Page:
Columbia Invitational soccer event among country's best

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I have to shake my head in amazement when I see what has happened to the Columbia Invitational Soccer Tournament since the day it started four decades ago. It began when three soccer enthusiasts asked a simple question: "Why do we have to travel every year to other tournaments on Memorial Day? Why can't we have our own tournament here?"

That question made sense, so the matter was relayed to the leadership of the Columbia Flier, and so began a small competition involving just local teams. That little get-together evolved into this past weekend's 39th annual Columbia Invitational, which celebrated its largest turnout ever with 642 teams and approximately 12,000 players from as far away as Florida and Canada. Organized by Elites Tournaments for the Soccer Association of Columbia, this tournament involves the use of 50 soccer fields in Howard, Anne Arundel, Montgomery and Baltimore Counties.


Of the 642 teams, eight were state champions and another 14 were state championship finalists. Every year, the tournament has consistently brought out a better level of competition. One other important fact about this tournament is that all games are played on high-quality fields. It's easy to see how far the tournament has come since those early days, when fields were often uneven and sometimes dangerous to play on.

According to director Dominic Popolizio, this year's tournament had an economic impact on the community with over 5,000 rooms having been rented at local hotels. Let's not forget that people have to eat somewhere as well.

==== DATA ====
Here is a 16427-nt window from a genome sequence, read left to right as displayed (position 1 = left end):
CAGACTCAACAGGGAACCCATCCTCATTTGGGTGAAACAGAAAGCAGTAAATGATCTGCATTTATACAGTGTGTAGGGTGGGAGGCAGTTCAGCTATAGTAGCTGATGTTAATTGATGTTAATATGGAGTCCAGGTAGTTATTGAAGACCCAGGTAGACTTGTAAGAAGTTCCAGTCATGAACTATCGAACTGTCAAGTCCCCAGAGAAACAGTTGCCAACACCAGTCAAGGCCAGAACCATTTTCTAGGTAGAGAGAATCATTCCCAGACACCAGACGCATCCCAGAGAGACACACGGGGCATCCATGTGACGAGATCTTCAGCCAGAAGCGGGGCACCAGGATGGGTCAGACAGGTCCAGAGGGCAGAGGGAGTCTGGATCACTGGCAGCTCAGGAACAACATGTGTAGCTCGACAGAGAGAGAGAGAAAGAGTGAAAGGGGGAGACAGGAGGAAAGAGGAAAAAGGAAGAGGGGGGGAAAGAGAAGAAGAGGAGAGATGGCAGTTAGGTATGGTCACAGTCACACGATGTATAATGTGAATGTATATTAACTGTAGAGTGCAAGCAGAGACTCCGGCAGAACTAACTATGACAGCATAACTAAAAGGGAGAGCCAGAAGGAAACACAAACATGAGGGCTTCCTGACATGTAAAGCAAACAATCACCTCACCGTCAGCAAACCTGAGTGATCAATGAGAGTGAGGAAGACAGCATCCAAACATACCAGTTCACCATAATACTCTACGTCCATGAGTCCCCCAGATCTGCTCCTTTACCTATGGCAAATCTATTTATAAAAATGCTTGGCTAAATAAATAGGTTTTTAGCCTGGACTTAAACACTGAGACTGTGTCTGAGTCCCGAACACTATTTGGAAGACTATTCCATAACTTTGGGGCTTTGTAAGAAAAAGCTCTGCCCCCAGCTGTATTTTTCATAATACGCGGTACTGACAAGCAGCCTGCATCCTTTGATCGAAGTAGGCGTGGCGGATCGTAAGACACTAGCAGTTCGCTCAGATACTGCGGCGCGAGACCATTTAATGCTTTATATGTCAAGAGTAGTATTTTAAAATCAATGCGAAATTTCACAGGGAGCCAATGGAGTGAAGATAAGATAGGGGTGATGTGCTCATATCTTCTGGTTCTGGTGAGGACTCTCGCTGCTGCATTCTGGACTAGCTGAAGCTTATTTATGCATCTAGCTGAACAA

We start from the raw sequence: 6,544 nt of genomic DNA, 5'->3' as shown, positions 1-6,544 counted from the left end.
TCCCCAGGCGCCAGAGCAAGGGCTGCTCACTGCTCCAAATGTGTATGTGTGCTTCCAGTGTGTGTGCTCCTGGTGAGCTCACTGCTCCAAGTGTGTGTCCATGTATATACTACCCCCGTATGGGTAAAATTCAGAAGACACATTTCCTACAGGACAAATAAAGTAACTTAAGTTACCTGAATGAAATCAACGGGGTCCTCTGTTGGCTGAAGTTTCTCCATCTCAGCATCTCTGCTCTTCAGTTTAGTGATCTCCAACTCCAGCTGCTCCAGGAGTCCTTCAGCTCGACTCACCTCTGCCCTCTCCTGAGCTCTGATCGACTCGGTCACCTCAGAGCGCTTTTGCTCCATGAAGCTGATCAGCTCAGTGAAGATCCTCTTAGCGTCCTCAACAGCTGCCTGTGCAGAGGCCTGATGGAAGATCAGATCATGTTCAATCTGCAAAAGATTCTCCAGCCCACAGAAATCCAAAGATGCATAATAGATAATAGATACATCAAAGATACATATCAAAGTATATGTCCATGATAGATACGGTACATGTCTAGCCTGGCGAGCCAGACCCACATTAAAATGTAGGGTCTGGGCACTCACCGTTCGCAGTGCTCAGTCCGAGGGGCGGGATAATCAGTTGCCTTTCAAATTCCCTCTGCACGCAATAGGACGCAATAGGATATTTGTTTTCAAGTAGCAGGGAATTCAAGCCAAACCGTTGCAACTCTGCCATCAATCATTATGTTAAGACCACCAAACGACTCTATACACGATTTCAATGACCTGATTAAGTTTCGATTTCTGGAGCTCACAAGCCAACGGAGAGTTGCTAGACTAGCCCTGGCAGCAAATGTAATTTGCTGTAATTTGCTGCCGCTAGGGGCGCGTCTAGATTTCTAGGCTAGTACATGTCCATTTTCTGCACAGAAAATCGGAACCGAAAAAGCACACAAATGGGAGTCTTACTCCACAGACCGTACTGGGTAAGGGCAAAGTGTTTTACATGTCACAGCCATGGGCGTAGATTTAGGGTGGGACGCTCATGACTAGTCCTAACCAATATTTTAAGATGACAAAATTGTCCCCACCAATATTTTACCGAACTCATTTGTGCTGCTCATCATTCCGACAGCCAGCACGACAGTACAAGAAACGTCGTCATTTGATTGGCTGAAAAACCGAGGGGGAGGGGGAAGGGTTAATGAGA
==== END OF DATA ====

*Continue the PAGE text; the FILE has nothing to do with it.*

An added attraction this year was the introduction of a showcase format for those in the 17-and-over age group, where one game is played a day and those games are longer. That format has apparently attracted over 100 college scouts.

This tournament must compete with dozens of competing Memorial Day tournaments and it can still draw the best of the best. It's incredible to see just what those fine folks have been able to accomplish.

Successful spring season

Howard County coordinator of athletics John Davis must be joining a number of coaches across the county who are all smiling after such a successful spring season in high school sports.

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The Marriotts Ridge Mustangs showed a great deal of strength with a 18-5 drubbing of Oakdale to capture the Maryland 3A/2A girls lacrosse championship — its third title in four years. The Howard Lions came up short against a tough South River team in the 4A/3A boys lacrosse championship, but still put together a program-record 18 wins.

The Reservoir baseball team captured the Class 3A state title at Ripken Stadium with a 2-0 win over a very good North Harford team. Then, it was River Hill's turn to get it done in tennis, winning the boys doubles championship — the first Howard County boys doubles tennis title in almost 30 years. Last but certainly not least, the Long Reach boys track and field team claimed its second consecutive state title over the weekend at Morgan State University.

That makes four state crowns and one runner-up. Not a bad haul. That's not even including the numerous individual outdoor track state champions.

Let's not forget the head coaches: Amanda Brady at Marriotts Ridge, Jimmy Creighton at Howard, Adam Leader of Reservoir, Ruben Vargas at River Hill and Long Reach's Pete Hughes. Good coaching can go a long way, and these folks know exactly what it takes.


World Cup preparation

Local soccer fans who might be into the FIFA World Cup should take advantage of the upcoming programs provided by the Howard County Central Library on Little Patuxent Parkway.

From June 9-11, the library is offering programs each night from 7-8 p.m. on subjects like 'Rules of the Game,' 'Road to the World Cup,' and 'Let's Talk Soccer.'